Security expert Bruch Schneier noted: “An appeals court in Minnesota has ruled that the presence of encryption software on a computer may be viewed as evidence of criminal intent. I am speechless.”
Commenters at his blog indicated that it’s not quite so simple. The actual ruling is a careful one. Here’s the key text in the actual appeals ruling “The record shows that appellant took a large number of pictures of S.M. with a digital camera, and that he would upload those pictures onto his computer soon after taking them. We find that evidence of appellant’s internet use and the existence of an encryption program on his computer was at least somewhat relevant to the state’s case against him.”
The fact is however, that all computers on the internet have encryption software, and the encryption program on defendant’s computer, PGP, is routinely included on a large number of modern computers. It would be hard to find anyone accused of a crime, whose computer does not, on this account, increase his presumption of guilt.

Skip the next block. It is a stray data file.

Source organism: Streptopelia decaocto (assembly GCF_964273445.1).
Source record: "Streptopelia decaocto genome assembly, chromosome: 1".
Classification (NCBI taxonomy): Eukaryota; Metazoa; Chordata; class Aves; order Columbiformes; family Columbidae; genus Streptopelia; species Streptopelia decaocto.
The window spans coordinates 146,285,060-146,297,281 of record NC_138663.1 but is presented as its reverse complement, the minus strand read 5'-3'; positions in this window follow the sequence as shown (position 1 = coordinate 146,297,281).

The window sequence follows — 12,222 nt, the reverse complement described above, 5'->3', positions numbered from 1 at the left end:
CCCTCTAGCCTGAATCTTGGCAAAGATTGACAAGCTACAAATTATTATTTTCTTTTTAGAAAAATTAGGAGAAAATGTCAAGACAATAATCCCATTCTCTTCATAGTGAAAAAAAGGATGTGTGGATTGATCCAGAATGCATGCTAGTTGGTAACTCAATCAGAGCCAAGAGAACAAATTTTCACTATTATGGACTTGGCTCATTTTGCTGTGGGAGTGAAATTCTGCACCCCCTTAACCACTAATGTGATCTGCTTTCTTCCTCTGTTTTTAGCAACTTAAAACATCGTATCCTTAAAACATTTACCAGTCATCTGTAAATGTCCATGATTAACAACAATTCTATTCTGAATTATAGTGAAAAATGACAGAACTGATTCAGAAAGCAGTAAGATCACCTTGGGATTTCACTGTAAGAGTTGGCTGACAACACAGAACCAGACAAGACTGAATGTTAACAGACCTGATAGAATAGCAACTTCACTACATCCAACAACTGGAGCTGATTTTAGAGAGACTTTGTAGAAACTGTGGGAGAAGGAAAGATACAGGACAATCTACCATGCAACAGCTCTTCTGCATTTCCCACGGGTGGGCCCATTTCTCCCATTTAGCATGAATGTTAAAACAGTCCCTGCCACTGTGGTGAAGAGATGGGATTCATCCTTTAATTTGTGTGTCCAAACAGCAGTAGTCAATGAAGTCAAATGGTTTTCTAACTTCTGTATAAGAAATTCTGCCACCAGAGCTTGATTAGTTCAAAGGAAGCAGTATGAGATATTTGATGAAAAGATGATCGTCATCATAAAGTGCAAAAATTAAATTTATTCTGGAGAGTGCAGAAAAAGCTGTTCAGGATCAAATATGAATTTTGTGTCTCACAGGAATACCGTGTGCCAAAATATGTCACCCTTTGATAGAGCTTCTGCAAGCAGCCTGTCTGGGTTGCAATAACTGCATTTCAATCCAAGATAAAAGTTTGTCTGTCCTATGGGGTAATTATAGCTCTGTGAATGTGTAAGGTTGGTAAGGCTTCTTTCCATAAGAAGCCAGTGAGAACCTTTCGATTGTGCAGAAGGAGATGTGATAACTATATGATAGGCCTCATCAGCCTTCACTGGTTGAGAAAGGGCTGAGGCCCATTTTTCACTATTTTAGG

If we learn anything obvious from this ruling, it’s that we should avoid the appearance of guilt by sending all our private information unencrypted over the internet where anyone can capture it. It’s reasonable for Dr. Schneier to be speechless.
Perhaps what we should really learn is that it's going to be a rocky legal system for the next thirty years. By then, judges should generally be more knowledgable about computer technology.